You can put sellers in two camps as well. Sellers know now is as good as anytime as any to sell as long as people are social distancing and following the rules. Or sellers who are waiting until this whole social distancing is over because they are elderly, at risk or cautious.
Strangely, I’ve had more people contacting me regarding selling and buying now than pre-virus, so I’m glad that my clients are not overly cautious, because life really does go on.
Ryan Lundquist says
This is golden. Thank you Camelia. It’s funny because I’ve been talking so much about the psyche of buyers and sellers in most of my content, but when writing this post it didn’t even cross my mind to address. Ha. I’m so glad you mentioned something.
I’m encountering many buyers who are expecting to get the deal of a century. There is an idea that the market has already shifted into a new price cycle and that prices are screaming downward. But that’s just not the story stats as of now are telling us.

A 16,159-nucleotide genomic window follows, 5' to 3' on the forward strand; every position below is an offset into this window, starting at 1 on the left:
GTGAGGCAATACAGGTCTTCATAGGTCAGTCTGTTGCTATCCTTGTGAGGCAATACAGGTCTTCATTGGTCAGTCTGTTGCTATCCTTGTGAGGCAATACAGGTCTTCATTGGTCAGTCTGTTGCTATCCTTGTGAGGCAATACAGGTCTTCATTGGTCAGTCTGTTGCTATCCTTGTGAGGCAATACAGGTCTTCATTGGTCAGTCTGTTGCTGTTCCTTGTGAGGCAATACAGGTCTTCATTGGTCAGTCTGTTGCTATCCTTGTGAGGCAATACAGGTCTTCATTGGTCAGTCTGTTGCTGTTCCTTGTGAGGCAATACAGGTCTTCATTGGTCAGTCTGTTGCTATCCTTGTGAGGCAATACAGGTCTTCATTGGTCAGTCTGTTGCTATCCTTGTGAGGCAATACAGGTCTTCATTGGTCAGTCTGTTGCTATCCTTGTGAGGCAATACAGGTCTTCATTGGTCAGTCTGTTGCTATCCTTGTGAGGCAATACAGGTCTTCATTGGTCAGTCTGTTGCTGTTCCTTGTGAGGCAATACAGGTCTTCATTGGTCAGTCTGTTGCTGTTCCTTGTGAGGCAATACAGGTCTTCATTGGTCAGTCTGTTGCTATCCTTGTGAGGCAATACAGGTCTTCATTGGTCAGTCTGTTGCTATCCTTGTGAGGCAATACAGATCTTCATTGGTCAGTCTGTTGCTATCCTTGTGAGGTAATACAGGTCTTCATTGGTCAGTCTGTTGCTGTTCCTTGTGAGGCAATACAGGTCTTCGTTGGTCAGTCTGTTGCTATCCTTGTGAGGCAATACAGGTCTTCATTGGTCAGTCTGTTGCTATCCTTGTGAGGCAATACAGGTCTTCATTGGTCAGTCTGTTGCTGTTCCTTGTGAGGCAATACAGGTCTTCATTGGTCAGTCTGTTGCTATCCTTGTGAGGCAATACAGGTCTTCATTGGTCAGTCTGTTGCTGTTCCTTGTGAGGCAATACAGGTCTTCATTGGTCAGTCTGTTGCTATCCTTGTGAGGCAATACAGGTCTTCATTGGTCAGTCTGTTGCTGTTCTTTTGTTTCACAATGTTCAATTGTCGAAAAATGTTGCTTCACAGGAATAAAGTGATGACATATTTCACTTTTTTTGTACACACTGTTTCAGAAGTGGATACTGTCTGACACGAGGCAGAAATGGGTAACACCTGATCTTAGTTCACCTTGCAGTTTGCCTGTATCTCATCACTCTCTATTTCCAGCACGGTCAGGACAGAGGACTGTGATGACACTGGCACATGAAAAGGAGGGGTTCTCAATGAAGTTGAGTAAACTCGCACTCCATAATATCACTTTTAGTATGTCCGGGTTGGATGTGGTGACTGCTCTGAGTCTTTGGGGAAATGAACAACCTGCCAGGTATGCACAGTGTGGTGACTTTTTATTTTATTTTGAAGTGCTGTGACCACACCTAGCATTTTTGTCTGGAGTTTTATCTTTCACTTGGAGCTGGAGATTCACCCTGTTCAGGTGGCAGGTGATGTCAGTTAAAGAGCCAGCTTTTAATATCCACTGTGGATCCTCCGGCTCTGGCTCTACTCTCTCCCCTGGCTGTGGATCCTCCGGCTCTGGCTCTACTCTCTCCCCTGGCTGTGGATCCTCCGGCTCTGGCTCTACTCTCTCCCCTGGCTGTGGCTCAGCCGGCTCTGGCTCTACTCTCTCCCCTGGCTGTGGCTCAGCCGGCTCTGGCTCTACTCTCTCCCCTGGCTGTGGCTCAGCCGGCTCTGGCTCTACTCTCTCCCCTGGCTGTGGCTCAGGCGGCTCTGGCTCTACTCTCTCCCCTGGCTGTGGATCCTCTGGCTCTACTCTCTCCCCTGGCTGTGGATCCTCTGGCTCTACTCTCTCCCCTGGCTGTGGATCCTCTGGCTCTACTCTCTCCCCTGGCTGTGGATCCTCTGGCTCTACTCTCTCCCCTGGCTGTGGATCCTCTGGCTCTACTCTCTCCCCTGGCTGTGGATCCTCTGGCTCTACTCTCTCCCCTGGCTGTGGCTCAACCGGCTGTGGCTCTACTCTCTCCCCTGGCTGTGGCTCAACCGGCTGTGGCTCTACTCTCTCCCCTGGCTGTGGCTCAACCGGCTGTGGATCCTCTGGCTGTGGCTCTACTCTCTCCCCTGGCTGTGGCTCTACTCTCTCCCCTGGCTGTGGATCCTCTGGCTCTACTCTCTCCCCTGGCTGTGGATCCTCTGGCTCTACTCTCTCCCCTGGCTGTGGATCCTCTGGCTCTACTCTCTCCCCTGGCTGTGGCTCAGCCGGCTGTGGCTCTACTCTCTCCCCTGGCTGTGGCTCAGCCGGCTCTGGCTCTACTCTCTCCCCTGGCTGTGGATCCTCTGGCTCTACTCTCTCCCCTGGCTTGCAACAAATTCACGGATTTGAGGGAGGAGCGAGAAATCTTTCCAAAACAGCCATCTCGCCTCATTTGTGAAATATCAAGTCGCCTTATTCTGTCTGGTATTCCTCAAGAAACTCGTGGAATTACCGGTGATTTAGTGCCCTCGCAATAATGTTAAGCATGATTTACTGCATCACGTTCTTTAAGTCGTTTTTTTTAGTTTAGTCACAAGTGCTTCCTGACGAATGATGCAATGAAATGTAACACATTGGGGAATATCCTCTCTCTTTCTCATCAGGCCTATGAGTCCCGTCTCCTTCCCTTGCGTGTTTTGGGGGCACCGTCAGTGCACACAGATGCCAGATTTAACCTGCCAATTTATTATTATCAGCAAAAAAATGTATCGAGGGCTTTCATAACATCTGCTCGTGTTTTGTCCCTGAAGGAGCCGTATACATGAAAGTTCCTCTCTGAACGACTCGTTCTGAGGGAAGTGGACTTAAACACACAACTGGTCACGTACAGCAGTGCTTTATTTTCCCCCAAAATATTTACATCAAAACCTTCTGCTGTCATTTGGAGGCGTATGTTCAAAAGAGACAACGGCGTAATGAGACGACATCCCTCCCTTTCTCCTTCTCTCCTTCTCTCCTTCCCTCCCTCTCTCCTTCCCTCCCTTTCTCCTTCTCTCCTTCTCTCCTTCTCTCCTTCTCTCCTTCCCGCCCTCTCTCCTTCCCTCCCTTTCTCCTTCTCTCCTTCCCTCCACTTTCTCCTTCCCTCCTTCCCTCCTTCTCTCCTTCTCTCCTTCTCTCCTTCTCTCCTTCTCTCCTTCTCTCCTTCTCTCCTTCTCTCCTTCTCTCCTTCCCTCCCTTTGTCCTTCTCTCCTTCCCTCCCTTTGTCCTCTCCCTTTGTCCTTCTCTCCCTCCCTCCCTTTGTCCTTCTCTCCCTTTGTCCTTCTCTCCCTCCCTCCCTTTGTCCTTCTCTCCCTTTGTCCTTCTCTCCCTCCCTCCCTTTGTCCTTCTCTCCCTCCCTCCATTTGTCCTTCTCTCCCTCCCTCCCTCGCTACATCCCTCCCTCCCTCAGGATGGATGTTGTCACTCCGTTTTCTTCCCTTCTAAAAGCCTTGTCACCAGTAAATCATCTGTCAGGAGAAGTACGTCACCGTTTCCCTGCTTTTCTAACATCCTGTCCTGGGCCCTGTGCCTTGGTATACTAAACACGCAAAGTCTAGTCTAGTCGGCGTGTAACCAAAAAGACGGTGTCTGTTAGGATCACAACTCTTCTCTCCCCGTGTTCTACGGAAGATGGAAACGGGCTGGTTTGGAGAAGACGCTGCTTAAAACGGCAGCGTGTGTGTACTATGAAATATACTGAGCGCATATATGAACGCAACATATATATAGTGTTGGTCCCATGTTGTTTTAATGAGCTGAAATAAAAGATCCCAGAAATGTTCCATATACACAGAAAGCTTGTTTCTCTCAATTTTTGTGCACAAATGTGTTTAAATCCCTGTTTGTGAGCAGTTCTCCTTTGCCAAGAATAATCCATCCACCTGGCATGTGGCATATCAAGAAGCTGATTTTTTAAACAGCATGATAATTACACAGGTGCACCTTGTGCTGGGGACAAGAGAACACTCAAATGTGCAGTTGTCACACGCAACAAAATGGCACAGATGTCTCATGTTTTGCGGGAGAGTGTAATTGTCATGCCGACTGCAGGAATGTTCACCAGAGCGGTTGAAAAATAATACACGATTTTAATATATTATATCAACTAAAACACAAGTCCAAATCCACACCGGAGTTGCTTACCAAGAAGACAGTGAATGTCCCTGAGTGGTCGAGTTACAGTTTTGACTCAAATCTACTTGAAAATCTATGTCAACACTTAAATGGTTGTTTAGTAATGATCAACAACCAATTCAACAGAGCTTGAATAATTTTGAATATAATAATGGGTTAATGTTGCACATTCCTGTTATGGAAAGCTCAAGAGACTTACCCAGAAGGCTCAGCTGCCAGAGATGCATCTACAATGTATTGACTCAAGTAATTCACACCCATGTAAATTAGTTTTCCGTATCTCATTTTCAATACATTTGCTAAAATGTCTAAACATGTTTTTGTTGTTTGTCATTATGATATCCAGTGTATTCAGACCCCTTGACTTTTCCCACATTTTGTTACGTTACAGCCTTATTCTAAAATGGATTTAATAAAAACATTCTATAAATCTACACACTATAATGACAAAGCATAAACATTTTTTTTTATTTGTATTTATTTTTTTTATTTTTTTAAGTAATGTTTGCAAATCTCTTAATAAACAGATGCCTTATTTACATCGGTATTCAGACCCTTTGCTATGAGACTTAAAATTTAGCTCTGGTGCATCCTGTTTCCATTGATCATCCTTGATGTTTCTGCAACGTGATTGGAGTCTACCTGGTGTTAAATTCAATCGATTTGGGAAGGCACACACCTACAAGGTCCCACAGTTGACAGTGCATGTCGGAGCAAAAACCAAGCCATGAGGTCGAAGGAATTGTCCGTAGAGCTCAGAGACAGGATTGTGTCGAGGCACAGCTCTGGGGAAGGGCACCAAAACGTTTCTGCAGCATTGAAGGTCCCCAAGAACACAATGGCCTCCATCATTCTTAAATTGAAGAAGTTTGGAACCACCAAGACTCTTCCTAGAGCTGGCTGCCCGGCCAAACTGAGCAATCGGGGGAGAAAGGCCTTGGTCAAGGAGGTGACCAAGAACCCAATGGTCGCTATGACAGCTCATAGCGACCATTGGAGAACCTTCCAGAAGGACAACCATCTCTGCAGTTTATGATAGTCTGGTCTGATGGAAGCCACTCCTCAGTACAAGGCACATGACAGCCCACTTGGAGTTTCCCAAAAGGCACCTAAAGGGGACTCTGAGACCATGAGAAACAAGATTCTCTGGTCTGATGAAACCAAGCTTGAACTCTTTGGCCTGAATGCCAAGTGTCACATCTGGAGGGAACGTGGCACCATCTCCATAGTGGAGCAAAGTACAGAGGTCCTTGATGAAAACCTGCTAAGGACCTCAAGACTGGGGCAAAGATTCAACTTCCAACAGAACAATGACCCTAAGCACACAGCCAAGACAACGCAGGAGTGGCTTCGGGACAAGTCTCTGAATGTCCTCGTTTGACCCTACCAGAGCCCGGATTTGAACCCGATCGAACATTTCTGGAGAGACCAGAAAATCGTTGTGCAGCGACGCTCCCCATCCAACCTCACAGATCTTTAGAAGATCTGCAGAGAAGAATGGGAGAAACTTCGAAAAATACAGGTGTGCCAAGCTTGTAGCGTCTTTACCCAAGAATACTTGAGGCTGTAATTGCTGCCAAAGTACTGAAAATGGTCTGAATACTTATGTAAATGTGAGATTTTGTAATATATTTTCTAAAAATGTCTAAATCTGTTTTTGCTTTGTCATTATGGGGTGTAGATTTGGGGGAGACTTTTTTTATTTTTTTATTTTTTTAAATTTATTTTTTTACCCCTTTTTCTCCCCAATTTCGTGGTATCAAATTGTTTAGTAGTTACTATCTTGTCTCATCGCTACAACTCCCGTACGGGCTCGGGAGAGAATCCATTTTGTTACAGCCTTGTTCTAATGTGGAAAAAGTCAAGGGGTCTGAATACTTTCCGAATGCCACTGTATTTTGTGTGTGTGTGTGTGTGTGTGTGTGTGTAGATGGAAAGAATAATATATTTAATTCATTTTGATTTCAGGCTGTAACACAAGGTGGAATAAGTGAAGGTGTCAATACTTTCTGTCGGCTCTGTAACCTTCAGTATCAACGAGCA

Jana Stoykov says
Good observations, Ryan! I see more people moving in with parents or family. I also see a lot of Airbnb homes on the market. I wonder if that will influence the demand side.
However, real estate is an asset and the FED is printing a lot of money. This makes me think that even if we have a pullback, eventually real estate should do better than cash. My two cents anyway.:)
Ryan Lundquist says
Thanks Jana. I appreciate your take. We definitely need to watch Airbnb. Some of those units are surely going to either cash out of the market or turn into long-term rentals.
Gary Kristensen says
Great discussing Ryan. To add to the point about the home office, I agree more businesses will be open to working from home now that they have been forced to change and this might make buying a home further from work more acceptable. The suburban and rural real estate markets might benefit from this.
Ryan Lundquist says
Excellent point Gary. I think that’s an outstanding connection. ON that note we could see builders focusing more heavily on an office area too in the floorplan.